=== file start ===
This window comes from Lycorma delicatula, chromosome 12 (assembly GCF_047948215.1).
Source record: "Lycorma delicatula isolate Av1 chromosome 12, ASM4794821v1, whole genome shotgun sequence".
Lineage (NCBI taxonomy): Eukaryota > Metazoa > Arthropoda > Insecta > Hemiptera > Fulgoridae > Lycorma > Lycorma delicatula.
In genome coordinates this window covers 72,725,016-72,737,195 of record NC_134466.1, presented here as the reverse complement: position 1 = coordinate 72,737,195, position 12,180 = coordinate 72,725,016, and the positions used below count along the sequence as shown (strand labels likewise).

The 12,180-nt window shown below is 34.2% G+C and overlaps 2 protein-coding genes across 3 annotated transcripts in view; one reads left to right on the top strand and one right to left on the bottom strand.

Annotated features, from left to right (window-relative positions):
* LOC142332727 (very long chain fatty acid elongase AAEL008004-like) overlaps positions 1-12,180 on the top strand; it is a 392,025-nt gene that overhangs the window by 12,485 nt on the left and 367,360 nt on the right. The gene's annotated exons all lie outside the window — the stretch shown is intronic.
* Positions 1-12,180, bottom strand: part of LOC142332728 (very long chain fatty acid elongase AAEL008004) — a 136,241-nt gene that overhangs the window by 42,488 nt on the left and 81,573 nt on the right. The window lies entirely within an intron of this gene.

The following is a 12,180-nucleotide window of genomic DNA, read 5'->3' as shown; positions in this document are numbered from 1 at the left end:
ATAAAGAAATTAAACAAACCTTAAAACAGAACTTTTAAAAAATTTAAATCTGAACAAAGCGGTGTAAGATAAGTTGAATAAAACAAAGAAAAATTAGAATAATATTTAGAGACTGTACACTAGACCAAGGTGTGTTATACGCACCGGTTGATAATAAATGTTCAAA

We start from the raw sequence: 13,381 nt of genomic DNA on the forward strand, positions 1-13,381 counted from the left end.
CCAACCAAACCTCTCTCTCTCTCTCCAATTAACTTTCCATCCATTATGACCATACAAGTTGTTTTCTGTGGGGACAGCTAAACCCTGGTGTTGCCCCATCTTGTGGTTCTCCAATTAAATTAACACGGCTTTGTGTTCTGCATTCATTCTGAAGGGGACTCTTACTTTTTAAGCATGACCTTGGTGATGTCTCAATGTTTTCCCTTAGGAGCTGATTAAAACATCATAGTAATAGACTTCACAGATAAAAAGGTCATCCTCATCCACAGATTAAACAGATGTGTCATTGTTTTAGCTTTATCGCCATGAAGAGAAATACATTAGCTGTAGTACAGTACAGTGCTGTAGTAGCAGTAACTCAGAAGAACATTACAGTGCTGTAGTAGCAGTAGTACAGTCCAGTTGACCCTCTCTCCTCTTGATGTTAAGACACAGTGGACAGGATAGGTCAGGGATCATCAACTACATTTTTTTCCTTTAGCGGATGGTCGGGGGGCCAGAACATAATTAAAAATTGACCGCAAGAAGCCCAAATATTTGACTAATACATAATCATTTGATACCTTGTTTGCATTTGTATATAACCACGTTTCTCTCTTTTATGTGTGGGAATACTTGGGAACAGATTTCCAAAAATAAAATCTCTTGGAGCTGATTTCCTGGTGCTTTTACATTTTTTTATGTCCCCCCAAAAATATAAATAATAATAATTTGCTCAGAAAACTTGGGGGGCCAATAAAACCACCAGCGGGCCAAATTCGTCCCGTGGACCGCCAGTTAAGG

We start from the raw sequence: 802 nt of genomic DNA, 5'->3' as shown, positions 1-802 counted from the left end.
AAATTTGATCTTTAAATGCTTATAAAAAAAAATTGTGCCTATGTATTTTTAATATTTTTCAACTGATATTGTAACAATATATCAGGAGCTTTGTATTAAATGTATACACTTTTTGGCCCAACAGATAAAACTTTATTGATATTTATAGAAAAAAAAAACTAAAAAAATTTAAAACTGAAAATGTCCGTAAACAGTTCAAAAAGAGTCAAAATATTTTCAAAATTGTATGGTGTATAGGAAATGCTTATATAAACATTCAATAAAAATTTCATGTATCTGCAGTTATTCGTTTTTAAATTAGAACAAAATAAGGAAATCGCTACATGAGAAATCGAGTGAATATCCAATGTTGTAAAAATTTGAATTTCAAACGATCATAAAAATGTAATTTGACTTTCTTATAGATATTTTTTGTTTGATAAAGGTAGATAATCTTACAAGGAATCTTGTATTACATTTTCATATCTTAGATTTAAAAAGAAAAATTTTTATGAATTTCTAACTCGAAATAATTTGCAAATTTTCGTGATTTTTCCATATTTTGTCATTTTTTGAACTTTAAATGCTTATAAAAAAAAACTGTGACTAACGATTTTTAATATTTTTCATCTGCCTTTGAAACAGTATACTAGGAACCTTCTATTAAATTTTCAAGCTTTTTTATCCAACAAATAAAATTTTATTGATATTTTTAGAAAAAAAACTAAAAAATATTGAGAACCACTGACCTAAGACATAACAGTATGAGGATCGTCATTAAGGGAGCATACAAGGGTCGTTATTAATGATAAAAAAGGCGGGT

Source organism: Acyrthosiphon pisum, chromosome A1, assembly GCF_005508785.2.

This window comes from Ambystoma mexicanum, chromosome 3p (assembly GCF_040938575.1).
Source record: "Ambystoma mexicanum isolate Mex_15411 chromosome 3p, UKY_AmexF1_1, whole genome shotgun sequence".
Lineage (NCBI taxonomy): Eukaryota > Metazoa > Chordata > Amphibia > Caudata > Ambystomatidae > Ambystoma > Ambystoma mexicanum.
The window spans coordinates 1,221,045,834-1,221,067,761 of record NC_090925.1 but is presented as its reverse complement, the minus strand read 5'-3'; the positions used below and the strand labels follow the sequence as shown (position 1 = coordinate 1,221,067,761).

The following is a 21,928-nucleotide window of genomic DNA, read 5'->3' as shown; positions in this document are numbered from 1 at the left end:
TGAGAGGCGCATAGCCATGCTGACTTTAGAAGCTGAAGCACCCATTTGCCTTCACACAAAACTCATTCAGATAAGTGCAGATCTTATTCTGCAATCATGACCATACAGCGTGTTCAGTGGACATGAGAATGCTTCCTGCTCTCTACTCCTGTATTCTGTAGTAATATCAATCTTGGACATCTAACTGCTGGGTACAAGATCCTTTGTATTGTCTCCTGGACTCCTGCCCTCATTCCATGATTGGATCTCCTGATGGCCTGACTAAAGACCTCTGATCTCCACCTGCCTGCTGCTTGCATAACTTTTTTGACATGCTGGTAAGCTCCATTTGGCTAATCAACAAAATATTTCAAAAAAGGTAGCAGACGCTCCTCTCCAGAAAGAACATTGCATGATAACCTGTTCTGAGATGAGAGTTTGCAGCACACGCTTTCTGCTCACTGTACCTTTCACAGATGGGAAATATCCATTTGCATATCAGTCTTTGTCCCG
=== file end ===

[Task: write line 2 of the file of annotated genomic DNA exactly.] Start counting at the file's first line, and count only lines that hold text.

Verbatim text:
Source record: "Lycorma delicatula isolate Av1 chromosome 12, ASM4794821v1, whole genome shotgun sequence".